drinking through his eyes her graceful beauty, and
experienced all those charming sensations that love
alone bestows.

He had almost forgotten, basking in present joy
and dreaming hazily of future happiness, there was
an angry father in existence, when the latter gentle-
man appeared at the door. A gleam of surprise
crossed his features, but Harry at once stepped for-
ward and was in the act of boldly justifying his
presence, when he saw another figure in the door-
way — that of his own parent.

Mr. Goodlow slowly advanced, and extending his
hand frankly to Harry, said :

" I am glad to see you, and hope you will forget
the errors and weaknesses of humanity, and forgive
me the annoyance my foolish and unworthy quarrel
has caused."

"And you, Katy," said Mr, Hartley, "must do
the like by me ; we have been guilty of wrong, and
should only do worse by being ashamed to own it
before our children, whom our example is most
likely to affect."

Harry felt as though he had escaped from a build-



182 THE SOUTH BAY.

ing on fire, and at once recovering his elasticity, re-
plied :

" 'No 'y. in quarrelling Katy and I never intend to
follow any one's example. Do we, Katy ? "

" We only regret," she continued, evading his
gaze, "that a shadow should have come between
those we love so dearly."

" I hope, never to return," replied Mr. Goodlow,
" and that these weeks of folly and punishment may
not be lost upon us all ; but let us speak no more of
it."

" We have something more serious still to men-
tion," resumed Mr. Hartley, gaily. " We have been
settling your wedding-day, and, Katy, you should be
very grateful, for I named an early one." He took
her affectionately in his arms, for she had always
been like a daughter, and kissed her warmly while
she hid her blushing face.

" That is right, father," burst forth Harry, enthu-
siastically. " I suppose you went on the j)rinciple,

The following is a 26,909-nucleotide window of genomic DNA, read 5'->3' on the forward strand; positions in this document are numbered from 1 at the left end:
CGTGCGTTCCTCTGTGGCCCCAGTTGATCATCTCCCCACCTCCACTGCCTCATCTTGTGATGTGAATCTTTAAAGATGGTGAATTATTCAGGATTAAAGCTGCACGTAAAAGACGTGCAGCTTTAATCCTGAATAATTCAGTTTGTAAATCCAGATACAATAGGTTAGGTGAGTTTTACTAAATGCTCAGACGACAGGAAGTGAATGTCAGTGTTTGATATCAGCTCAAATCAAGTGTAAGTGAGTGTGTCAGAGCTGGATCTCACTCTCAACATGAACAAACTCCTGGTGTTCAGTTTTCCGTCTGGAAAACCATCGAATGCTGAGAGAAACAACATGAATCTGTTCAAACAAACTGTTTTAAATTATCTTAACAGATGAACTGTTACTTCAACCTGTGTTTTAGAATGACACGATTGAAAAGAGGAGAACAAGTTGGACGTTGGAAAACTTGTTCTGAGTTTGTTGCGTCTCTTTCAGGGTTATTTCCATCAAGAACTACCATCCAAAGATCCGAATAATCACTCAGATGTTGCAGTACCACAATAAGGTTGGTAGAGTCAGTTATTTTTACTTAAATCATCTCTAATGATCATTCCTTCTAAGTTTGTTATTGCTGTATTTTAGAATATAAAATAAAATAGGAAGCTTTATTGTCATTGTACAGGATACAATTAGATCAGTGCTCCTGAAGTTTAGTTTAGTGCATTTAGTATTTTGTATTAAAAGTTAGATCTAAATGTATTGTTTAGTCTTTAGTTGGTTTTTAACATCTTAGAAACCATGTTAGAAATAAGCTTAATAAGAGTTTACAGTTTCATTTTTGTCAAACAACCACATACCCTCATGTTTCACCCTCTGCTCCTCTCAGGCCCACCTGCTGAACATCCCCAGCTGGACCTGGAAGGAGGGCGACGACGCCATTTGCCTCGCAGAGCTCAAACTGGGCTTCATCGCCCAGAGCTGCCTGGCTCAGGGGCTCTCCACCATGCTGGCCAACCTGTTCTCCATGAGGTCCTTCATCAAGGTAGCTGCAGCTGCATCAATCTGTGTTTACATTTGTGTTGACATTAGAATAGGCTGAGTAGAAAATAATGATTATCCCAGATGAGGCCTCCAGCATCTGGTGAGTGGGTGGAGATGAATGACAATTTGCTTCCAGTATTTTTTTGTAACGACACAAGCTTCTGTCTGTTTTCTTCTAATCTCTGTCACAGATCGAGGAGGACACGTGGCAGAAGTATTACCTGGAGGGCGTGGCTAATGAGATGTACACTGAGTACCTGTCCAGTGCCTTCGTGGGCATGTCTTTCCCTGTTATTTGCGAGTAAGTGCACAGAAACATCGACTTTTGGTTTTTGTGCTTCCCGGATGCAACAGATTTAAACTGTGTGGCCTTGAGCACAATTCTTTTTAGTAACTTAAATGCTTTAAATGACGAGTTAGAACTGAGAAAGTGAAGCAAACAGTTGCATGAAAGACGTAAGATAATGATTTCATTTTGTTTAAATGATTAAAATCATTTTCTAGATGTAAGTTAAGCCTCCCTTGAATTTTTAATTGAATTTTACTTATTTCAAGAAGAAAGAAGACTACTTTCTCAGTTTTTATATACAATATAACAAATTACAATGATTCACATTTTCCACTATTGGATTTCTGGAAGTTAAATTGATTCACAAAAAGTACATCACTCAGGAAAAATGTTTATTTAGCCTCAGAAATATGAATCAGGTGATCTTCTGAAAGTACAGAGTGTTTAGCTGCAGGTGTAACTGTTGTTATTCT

' If 'tis well done, when 'tis done, 'twere well 'twere
done quickly.' "

"No, Harry, on an entirely different one," said
Mr. Goodlow, laughing heartily. " On the principle,
that ' All's well that ends well.' Though that is but
a dry joke, as far as we are concerned."



PROTECTION OF FISH. 183



PKOTECTION OF FISH.

The subject of the protection of fish demands
the consideration of every' political economist, as
well as of every sportsman in our country, or we
shall soon be reduced to the condition of France, and
forced to repopulate our deserted streams and lakes
and furnish to the people, with great labor and at
high piice, one of their chief articles of food. In
olden times, during the epicurean days of Rome,
and later during the reign of the Catholic fast days,
the utmost attention was bestowed upon the preser-
vation, protection, and improvement of fish ; enor-
mous revenues were invested in immense tanks
where they were fattened, and different species were
transported to countries where they were unknown,
and domesticated in unaccustomed Avaters. With
the advent of the Roman Catholic religion, several
foreign varieties were introduced into England,
among others the fat carp and the lean pickerel ;
and fish ponds were invariably attached to monas-
teries and convents.